Tagged with: Celebrity Recruitment / people Terrence Higgins Trust pays tribute to patron Claire Rayner About Howard Lake Howard Lake is a digital fundraising entrepreneur. Publisher of UK Fundraising, the world’s first web resource for professional fundraisers, since 1994. Trainer and consultant in digital fundraising. Founder of Fundraising Camp and co-founder of GoodJobs.org.uk. Researching massive growth in giving. Howard Lake | 12 October 2010 | News AddThis Sharing ButtonsShare to TwitterTwitterShare to FacebookFacebookShare to LinkedInLinkedInShare to EmailEmailShare to WhatsAppWhatsAppShare to MessengerMessengerShare to MoreAddThis 60 total views, 1 views today AddThis Sharing ButtonsShare to TwitterTwitterShare to FacebookFacebookShare to LinkedInLinkedInShare to EmailEmailShare to WhatsAppWhatsAppShare to MessengerMessengerShare to MoreAddThis The Terence Higgins Trust has paid tribute to agony aunt Claire Rayner, a supporter of the HIV and sexual health charity since 1984, who’s death was announced this morning.Terrence Higgins Trust’s Chief Executive, Sir Nick Partridge, said: “We’re greatly saddened to learn of the death of our patron Claire Rayner. Claire was one of the first people to recognise just how serious the impact of HIV and AIDS would be, from the early eighties, and she worked tirelessly to raise awareness of the condition, and sexual health issues as a whole, to help people lead healthier and more fulfilling sex lives.“Claire had an irrepressible enthusiasm for life. She was a pioneer in encouraging people to talk openly about sex, sexuality and sexual health when there was little knowledge about these subjects. She had a strong awareness of the difficult issues facing people diagnosed with AIDS and HIV, particularly stigma and discrimination, which she fought valiantly in the work that she did both as a nurse and in the media.“She was always willing to help; offering support and advice, acting as a spokesperson and attending our fundraising events and health programme launches, alongside her husband Des. We’re incredibly proud of Claire and all the fantastic work that she did for us, and people affected by HIV, as well as the huge difference she made to sexual health as a whole. Our thoughts are with Des and the family.”www.tht.org.uk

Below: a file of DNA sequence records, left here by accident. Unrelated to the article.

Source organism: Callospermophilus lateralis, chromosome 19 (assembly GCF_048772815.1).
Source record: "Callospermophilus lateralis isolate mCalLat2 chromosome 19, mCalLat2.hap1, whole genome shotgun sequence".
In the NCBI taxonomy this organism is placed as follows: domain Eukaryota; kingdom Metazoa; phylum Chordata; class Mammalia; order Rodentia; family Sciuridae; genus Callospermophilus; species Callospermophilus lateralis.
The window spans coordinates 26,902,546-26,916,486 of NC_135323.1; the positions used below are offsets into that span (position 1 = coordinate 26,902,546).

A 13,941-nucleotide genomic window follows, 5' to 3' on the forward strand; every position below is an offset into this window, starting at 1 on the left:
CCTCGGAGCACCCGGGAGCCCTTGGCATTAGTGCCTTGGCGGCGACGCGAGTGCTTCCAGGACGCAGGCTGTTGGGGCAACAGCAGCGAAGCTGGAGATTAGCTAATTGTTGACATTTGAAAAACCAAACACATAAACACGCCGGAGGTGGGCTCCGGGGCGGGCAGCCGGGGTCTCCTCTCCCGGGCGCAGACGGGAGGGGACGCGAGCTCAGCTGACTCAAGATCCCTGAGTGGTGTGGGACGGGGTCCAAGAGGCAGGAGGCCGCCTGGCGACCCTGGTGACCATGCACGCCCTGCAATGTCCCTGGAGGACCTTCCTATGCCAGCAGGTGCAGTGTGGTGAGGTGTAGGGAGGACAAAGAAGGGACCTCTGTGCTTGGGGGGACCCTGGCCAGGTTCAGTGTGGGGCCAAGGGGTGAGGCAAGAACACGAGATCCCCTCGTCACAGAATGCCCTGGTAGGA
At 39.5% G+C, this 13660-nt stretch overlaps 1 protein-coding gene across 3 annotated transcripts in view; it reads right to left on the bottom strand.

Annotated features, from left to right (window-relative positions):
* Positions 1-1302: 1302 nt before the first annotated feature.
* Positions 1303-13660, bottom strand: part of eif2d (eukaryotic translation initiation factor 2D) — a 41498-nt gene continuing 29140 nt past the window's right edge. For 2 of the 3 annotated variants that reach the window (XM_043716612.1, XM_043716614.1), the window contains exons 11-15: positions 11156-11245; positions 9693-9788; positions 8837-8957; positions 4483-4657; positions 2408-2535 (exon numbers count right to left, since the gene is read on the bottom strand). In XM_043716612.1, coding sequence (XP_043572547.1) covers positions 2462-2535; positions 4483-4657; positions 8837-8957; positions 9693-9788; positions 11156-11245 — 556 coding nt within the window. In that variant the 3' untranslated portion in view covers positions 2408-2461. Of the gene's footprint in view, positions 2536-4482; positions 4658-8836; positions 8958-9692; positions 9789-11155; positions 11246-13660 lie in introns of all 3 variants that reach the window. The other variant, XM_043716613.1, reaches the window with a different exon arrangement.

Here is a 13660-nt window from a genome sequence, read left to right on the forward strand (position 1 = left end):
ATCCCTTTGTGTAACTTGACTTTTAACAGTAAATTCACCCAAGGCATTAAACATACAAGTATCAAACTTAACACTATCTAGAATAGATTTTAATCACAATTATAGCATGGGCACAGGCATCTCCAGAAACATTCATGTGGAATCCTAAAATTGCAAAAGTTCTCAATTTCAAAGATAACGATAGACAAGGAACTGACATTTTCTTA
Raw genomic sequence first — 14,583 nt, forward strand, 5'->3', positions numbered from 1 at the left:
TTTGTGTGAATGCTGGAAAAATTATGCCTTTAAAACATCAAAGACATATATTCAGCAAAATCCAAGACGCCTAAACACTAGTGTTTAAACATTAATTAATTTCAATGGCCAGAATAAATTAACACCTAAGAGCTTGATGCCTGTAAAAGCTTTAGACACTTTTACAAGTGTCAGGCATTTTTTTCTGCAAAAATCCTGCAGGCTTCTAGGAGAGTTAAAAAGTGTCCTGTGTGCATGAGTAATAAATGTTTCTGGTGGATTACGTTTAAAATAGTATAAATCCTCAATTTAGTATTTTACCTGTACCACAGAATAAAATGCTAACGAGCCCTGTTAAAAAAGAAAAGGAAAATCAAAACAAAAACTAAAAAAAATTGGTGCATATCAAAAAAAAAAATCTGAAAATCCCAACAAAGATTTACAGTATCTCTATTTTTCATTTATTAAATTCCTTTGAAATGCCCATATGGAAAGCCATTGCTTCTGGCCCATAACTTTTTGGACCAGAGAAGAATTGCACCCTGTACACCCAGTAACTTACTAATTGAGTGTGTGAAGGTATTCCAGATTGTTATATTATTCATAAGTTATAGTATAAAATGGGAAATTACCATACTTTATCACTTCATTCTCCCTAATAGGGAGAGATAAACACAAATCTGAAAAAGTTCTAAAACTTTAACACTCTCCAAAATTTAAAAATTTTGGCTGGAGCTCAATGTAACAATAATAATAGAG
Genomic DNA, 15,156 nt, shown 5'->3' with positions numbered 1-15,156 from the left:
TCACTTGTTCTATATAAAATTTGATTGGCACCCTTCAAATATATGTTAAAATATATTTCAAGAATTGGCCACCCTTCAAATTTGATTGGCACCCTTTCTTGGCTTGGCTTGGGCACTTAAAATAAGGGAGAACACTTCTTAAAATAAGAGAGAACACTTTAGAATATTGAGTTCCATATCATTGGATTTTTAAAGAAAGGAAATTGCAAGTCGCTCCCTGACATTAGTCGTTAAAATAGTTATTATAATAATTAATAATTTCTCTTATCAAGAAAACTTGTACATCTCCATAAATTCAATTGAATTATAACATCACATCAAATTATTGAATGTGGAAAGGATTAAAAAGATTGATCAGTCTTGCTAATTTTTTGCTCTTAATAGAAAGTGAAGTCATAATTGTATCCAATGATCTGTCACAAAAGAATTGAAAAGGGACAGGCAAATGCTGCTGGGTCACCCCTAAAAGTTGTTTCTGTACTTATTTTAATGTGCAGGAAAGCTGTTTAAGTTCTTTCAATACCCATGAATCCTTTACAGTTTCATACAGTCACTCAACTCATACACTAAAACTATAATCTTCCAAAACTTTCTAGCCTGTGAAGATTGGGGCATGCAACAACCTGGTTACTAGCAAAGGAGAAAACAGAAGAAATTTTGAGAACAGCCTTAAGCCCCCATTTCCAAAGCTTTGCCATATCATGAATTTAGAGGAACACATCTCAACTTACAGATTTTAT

Under Indigenous leadership, the determination of thousands who have gathered at Standing Rock is having a profound impact in exposing the environmental destruction caused by the mad profit drive of the oil industry.Oil and gas corporations, the banks standing behind them, and the U.S. government that supports capitalist exploitation have been complicit in suppressing the immediate and long-term consequences of oil fracking, and the construction of a lethal network of porous pipelines. These pipelines have a history of rupturing and polluting streams, rivers and underground aquifers.Pipeline endangers allThe Standing Rock Sioux and potentially 17 million others are threatened by the Dakota Access Pipeline route, a 1,170-mile oil pipeline that would run from North Dakota to Illinois. Data on oil and gas pipeline safety in the U.S. confirms a history of spills, contamination, injuries and deaths.Since 1986, there have been nearly 8,000 incidents, resulting in more than 500 immediate deaths, more than 2,300 injuries and nearly $7 billion in damage. Oil is by far the most commonly spilled substance, followed by natural gas, gasoline, diesel, propane and jet fuel.Pipeline accidents have dumped an average of 76,000 barrels per year or more than 3 million gallons. This is equivalent to 200 barrels of oil pouring into the land and water every day for 30 years. (Center for Biological Diversity)Reasons for pipeline spills include damage during excavation operations, metal failure, improper operation and corrosion. In most cases, cleanup is only partially successful, leaving tens of thousands of barrels of oil on land or in water.According to an Associated Press analysis of federal data: “As U.S oil production has soared, so has the number of pipeline accidents. Since 2009, the annual number of significant accidents on oil pipelines has shot up almost 60 percent, matching the rise in U.S. crude oil production.” (AP, May 23, 2015)Danger: pipelines and oil trainsIn the last five years, 423 oil trains have crashed or spilled oil in the U.S., with $45 million in damages. A train derailment and explosion of oil from the Bakken fields of North Dakota totally destroyed the Quebec community of Lac-Megantic in 2013. Forty-six people died in the flames. In West Virginia, oil burned for days after 26 tanker cars derailed and 19 caught on fire in 2015. Oil spilled into a nearby river. Damages totaled more than $23 million.These catastrophes gave rise to a movement challenging all transport of highly flammable oil by rail. But the oil industry simultaneously pushes for both pipelines and increased crude-by-rail, in an attempt to pit movements, struggling against each method, against each other.Although pipelines spill three times as much crude oil as oil trains, all these forms of transport — pipelines, rail and truck — are dangerous and ruinous to the environment.What is happening now at Standing Rock challenges us to look at the long-term damage the entire oil industry is wreaking on the earth and the global climate. Sustainable forms of energy, based on the sun, wind and water, are increasingly viable. Calculations based only on immediate profit are both criminal and shortsighted.Profits determine pipelinesPipelines are by far the cheapest way to move gasoline or oil. Transport by rail and truck costs about $30 a barrel more. The huge difference in profit margins, not the danger of transport by rail, drives pipeline construction.At the height of the Standing Rock struggle, corporate media have been almost totally silent as two states, Alabama and Georgia, declared a state of emergency due to a Sept. 9 pipeline spill in Shelby County, Ala. (NationofChange.org)The ruptured fuel line carries refined gasoline from Houston to the East Coast. By Sept. 12, the break had leaked over 250,000 gallons of gasoline.Capitalism is driven to maximize profit. Every decision is based not on human need nor on environmental safety nor even on the future of the planet. Corporate decisions are based on what is most immediately profitable.Power plants, pipelines and U.S. land theftThrough the 1950s and into the early 1960s, the U.S. government seized hundreds of thousands of acres of land remaining to Indigenous nations, in an aggressive plan to build dams along the Missouri River Basin.One was the Oahe Dam, creating the Oahe Lake, in the area that is now being defended against DAPL by the Oceti Sakowin (the Great Sioux Nation). According to Native American Netroots, that dam destroyed more Native land than any other public works project in U.S. history by flooding 90 percent of the timber and bottomland of the Standing Rock and Cheyenne River nations.Their villages and towns were destroyed for agribusiness irrigation, and for a big-business power plant to supply electricity to much of the north-central U.S.Among the Oceti Sakowin activists now stopping the DAPL pipeline, there are people who remember their land before its expropriation and flooding for Big Energy profits.Though further impoverished by the loss of their lands, the Standing Rock Sioux have resisted granting applications for oil drilling or pipelines. Other impoverished Indigenous nations have felt forced to turn to the profit-promising made by Big Energy oil drilling, fracking and coal mining corporations in order to build their tribal economies.Dallas Goldtooth, a Mdewakanton Dakota and Dene organizer for the Indigenous Environmental Network, points out that the Standing Rock resistance is creating solidarity against environmental devastation. He describes the 189 resolutions or solidarity statements with Standing Rock from Native nations as “amazing, historic. … A lot of tribes that are heavily dependent on resource extraction have also come out in support. Three Affiliated Tribes — 30 percent of the Bakken oil shale is under their lands. … The Navajo Nation … heavily dependent on coal. The Crow Nation … all coal. All sent statements of solidarity. … It opens up a door for more organizing.” (yesmagazine.org)Sara Flounders, co-director of the International Action Center, was part of a recent Workers World delegation to Standing Rock.FacebookTwitterWhatsAppEmailPrintMoreShare thisFacebookTwitterWhatsAppEmailPrintMoreShare this